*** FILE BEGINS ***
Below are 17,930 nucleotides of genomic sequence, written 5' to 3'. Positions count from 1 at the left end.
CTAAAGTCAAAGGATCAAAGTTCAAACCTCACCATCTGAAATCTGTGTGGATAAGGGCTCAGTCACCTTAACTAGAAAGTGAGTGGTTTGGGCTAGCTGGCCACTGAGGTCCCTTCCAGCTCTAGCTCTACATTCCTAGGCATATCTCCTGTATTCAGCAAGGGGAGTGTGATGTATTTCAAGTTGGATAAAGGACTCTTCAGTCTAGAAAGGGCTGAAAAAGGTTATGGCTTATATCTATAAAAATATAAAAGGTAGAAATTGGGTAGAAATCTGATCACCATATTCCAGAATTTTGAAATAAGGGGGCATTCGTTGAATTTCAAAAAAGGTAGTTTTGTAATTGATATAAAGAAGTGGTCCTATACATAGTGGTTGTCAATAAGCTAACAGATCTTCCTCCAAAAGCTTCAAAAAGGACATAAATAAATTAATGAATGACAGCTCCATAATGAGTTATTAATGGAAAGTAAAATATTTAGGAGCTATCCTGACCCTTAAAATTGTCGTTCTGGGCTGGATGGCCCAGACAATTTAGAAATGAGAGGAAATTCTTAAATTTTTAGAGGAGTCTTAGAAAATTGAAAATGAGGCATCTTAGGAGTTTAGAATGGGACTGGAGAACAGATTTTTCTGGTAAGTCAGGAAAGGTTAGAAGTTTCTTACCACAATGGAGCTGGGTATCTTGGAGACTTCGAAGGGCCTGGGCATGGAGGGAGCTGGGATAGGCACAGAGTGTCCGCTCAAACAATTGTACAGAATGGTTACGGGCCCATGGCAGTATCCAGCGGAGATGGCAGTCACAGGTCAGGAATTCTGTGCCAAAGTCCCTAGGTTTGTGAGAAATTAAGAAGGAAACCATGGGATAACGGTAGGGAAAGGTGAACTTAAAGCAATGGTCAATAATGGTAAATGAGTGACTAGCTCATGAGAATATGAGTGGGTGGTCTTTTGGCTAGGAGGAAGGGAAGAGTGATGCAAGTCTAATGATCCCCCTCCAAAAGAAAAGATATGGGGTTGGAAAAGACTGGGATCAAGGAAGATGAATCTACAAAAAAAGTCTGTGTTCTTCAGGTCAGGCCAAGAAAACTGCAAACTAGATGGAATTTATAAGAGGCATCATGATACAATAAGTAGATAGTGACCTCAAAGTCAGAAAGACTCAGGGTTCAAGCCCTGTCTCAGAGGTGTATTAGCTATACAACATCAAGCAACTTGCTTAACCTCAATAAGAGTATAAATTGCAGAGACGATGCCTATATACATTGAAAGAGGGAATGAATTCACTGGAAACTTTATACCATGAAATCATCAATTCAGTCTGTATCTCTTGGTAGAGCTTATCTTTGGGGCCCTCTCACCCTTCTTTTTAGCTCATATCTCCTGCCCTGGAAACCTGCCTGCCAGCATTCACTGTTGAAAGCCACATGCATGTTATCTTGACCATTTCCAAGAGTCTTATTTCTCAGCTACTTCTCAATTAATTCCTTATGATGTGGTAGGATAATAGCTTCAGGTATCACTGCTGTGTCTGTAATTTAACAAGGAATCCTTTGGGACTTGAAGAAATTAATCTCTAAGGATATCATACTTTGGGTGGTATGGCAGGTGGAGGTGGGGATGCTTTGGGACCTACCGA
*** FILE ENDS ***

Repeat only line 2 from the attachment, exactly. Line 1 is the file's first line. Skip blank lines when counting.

CTAAAGTCAAAGGATCAAAGTTCAAACCTCACCATCTGAAATCTGTGTGGATAAGGGCTCAGTCACCTTAACTAGAAAGTGAGTGGTTTGGGCTAGCTGGCCACTGAGGTCCCTTCCAGCTCTAGCTCTACATTCCTAGGCATATCTCCTGTATTCAGCAAGGGGAGTGTGATGTATTTCAAGTTGGATAAAGGACTCTTCAGTCTAGAAAGGGCTGAAAAAGGTTATGGCTTATATCTATAAAAATATAAAAGGTAGAAATTGGGTAGAAATCTGATCACCATATTCCAGAATTTTGAAATAAGGGGGCATTCGTTGAATTTCAAAAAAGGTAGTTTTGTAATTGATATAAAGAAGTGGTCCTATACATAGTGGTTGTCAATAAGCTAACAGATCTTCCTCCAAAAGCTTCAAAAAGGACATAAATAAATTAATGAATGACAGCTCCATAATGAGTTATTAATGGAAAGTAAAATATTTAGGAGCTATCCTGACCCTTAAAATTGTCGTTCTGGGCTGGATGGCCCAGACAATTTAGAAATGAGAGGAAATTCTTAAATTTTTAGAGGAGTCTTAGAAAATTGAAAATGAGGCATCTTAGGAGTTTAGAATGGGACTGGAGAACAGATTTTTCTGGTAAGTCAGGAAAGGTTAGAAGTTTCTTACCACAATGGAGCTGGGTATCTTGGAGACTTCGAAGGGCCTGGGCATGGAGGGAGCTGGGATAGGCACAGAGTGTCCGCTCAAACAATTGTACAGAATGGTTACGGGCCCATGGCAGTATCCAGCGGAGATGGCAGTCACAGGTCAGGAATTCTGTGCCAAAGTCCCTAGGTTTGTGAGAAATTAAGAAGGAAACCATGGGATAACGGTAGGGAAAGGTGAACTTAAAGCAATGGTCAATAATGGTAAATGAGTGACTAGCTCATGAGAATATGAGTGGGTGGTCTTTTGGCTAGGAGGAAGGGAAGAGTGATGCAAGTCTAATGATCCCCCTCCAAAAGAAAAGATATGGGGTTGGAAAAGACTGGGATCAAGGAAGATGAATCTACAAAAAAAGTCTGTGTTCTTCAGGTCAGGCCAAGAAAACTGCAAACTAGATGGAATTTATAAGAGGCATCATGATACAATAAGTAGATAGTGACCTCAAAGTCAGAAAGACTCAGGGTTCAAGCCCTGTCTCAGAGGTGTATTAGCTATACAACATCAAGCAACTTGCTTAACCTCAATAAGAGTATAAATTGCAGAGACGATGCCTATATACATTGAAAGAGGGAATGAATTCACTGGAAACTTTATACCATGAAATCATCAATTCAGTCTGTATCTCTTGGTAGAGCTTATCTTTGGGGCCCTCTCACCCTTCTTTTTAGCTCATATCTCCTGCCCTGGAAACCTGCCTGCCAGCATTCACTGTTGAAAGCCACATGCATGTTATCTTGACCATTTCCAAGAGTCTTATTTCTCAGCTACTTCTCAATTAATTCCTTATGATGTGGTAGGATAATAGCTTCAGGTATCACTGCTGTGTCTGTAATTTAACAAGGAATCCTTTGGGACTTGAAGAAATTAATCTCTAAGGATATCATACTTTGGGTGGTATGGCAGGTGGAGGTGGGGATGCTTTGGGACCTACCGA